Previous studies have reported a connection between UV exposure during pregnancy and lowered the risk of some forms of cancer in children. Additional studies have mirrored the results but in cases of adult cancers. Researchers from the UCLA Fielding School of Public Health recently published a study supporting these findings in the journal Cancer Epidemiology, Biomarkers and Prevention.

Children receiving cancer diagnosis from birth to five years of age were pulled from the California Cancer Registry. Records spanned from 1987 to 2007. All cases were matched with birth certificate information. Children were placed in groups based on the UVR (UV radiation) index applied to birth address. UVR index was assigned based on information provided by the National Solar Radiation Database.

Children living in areas with UVR exposure in excess of 5,111 watt-hrs/m2 were less likely to be diagnosed with non-Hodgkin’s lymphoma, hepatoblastoma, and lymphoblastic leukemia. Mother’s age, year of child’s birth and mother’s race were taken into account before final risk was calculated.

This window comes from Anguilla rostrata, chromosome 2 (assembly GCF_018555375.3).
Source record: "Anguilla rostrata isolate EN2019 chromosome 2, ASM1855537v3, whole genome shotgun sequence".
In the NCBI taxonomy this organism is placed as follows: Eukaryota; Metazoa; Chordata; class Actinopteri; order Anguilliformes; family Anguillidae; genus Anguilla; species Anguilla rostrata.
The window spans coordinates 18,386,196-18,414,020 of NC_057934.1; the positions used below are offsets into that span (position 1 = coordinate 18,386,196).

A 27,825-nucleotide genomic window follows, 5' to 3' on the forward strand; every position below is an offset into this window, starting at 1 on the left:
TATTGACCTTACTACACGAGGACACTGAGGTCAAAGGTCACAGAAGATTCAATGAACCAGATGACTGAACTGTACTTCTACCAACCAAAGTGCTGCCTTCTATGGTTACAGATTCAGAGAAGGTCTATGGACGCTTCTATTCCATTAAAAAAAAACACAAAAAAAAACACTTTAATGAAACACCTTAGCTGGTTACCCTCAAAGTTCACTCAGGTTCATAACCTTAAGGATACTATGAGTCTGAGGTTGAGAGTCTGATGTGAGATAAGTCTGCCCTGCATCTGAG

Increased exposure to UVR during pregnancy may reduce the risk of certain forms of childhood cancer. Immune function and vitamin D production may come into play.

Source: Lombardi CA, Heck JE, Cockburn M, Ritz B. Solar UV radiation and cancer in young children. Cancer Epidemiol Biomarkers Prev. 2013 Apr 12.


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